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-   -   Listing only subdirectories. (http://www.linuxquestions.org/questions/slackware-14/listing-only-subdirectories-826255/)

stf92 08-14-2010 03:46 PM

Listing only subdirectories.
 
Hi:

Being at a certain directory I want to list the names of all subdirs under this dir. I have found this can be done with 'find . -type d -maxdepth 1'. Question: can this be done with the ls command? Regards.

Chuck56 08-14-2010 04:04 PM

I might misunderstand your question but have you looked at the man page?

man ls

Try:

ls -d *

stf92 08-14-2010 04:09 PM

Hi:
I have read ls man page throughout. But 'ls -d *' does exactly the same as 'ls'. At least in my system (slackware 12.0). Thanks for your reply.

Chuck56 08-14-2010 04:19 PM

ls -d */

or

ls | grep /

bgeddy 08-14-2010 04:32 PM

Quote:

Hi:
I have read ls man page throughout. But 'ls -d *' does exactly the same as 'ls'. At least in my system (slackware 12.0). Thanks for your reply.
ls -d will give you the listing for the directory entry rather that it's contents - to see the difference try running ls -d mydir and ls mydir where mydir is a directory.
Quote:

ls -d */
@Chuck56: I like that solution - nice bit of thinking there.

stf92 08-14-2010 04:34 PM

Well, thank you very much. I can see how bash expands * or */ by issuing 'ls */'. Adding the -d option prevents ls from entering the child directories. But given that in 'ls *' * expands in the same way, I can't see where is the difference. Anyways, the command works, and that's fine with me.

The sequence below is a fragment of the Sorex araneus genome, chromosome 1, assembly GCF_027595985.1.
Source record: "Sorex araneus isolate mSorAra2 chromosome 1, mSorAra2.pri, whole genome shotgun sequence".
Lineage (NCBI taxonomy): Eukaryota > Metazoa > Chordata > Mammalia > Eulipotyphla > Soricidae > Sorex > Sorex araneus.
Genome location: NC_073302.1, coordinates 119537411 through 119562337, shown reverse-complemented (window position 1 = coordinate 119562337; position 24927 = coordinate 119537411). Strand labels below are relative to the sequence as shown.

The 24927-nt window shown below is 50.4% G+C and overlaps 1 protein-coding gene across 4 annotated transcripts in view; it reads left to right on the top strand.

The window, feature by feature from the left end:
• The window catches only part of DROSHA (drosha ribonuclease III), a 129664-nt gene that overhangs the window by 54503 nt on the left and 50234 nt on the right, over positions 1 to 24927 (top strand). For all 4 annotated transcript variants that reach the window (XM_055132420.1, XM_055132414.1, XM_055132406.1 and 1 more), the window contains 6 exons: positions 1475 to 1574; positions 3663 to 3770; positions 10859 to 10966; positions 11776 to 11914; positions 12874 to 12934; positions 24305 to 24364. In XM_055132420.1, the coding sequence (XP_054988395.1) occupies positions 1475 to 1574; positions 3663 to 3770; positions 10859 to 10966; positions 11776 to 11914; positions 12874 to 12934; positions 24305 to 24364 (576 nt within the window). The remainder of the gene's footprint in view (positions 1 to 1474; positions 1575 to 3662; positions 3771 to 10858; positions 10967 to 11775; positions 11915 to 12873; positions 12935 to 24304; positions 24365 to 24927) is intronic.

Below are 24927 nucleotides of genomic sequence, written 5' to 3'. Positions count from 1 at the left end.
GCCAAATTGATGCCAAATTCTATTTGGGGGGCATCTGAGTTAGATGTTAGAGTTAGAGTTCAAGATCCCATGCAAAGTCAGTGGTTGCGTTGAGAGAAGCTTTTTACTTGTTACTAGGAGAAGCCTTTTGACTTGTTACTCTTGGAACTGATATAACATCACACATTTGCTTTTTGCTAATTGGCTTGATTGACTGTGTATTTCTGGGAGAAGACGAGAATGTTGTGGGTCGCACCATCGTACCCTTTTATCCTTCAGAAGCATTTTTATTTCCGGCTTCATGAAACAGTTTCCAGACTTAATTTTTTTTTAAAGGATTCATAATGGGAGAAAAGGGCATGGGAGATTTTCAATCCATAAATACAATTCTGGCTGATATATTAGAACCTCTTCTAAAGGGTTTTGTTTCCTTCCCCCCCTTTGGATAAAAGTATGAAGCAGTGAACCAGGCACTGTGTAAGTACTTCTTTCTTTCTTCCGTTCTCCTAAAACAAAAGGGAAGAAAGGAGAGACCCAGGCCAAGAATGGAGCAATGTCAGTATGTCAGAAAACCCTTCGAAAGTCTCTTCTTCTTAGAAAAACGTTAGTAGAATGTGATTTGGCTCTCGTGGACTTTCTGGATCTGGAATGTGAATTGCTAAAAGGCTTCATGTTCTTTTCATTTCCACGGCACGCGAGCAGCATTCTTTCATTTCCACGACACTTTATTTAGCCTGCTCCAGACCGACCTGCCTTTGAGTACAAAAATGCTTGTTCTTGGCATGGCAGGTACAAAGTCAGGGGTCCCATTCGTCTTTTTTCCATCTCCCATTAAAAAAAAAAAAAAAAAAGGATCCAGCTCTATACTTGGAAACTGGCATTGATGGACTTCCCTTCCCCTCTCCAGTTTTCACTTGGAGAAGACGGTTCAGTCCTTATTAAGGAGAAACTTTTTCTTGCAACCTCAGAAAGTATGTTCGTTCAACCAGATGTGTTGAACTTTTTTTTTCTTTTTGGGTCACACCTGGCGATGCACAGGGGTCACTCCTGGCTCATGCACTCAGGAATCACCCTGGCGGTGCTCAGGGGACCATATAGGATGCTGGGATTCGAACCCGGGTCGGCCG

stf92 08-14-2010 04:49 PM

Yes. Many times, when I wanted to see the file mode bits of a directory, I was forced to use the -d option. For example, with 'ls -l samples/' I only could see the contents of ./samples. But if I did 'ls -ld samples' then I could see the file mode bits of directory ./samples. The grep trick I also had used it, but I did not like to depend on the graphical output of the listings. The 'find' solution seemed good to me but if I could do it with 'ls' I would have more control over the listing format and information.

In M$-DOS it is very simple: DIR/AD. That's all. Of course, it isn't as powerful as ls is. Well, this is commentary, nothing else. Thanks to you both and regards.

bgeddy 08-14-2010 08:52 PM

Yes - to be honest I have often used "find -d" to show directories somewhere not knowing of Chuck56's clever solution - either using find or just paging through a ls directory listing looking for directories - Chuck56's method is really cool. One for me to store in my "linux tricks" book I think. Thanks again Chuck56.

bnguyen 08-14-2010 10:55 PM

Alternative solution

ls -l | grep ^d

include hidden dirs

ls -la | grep ^d


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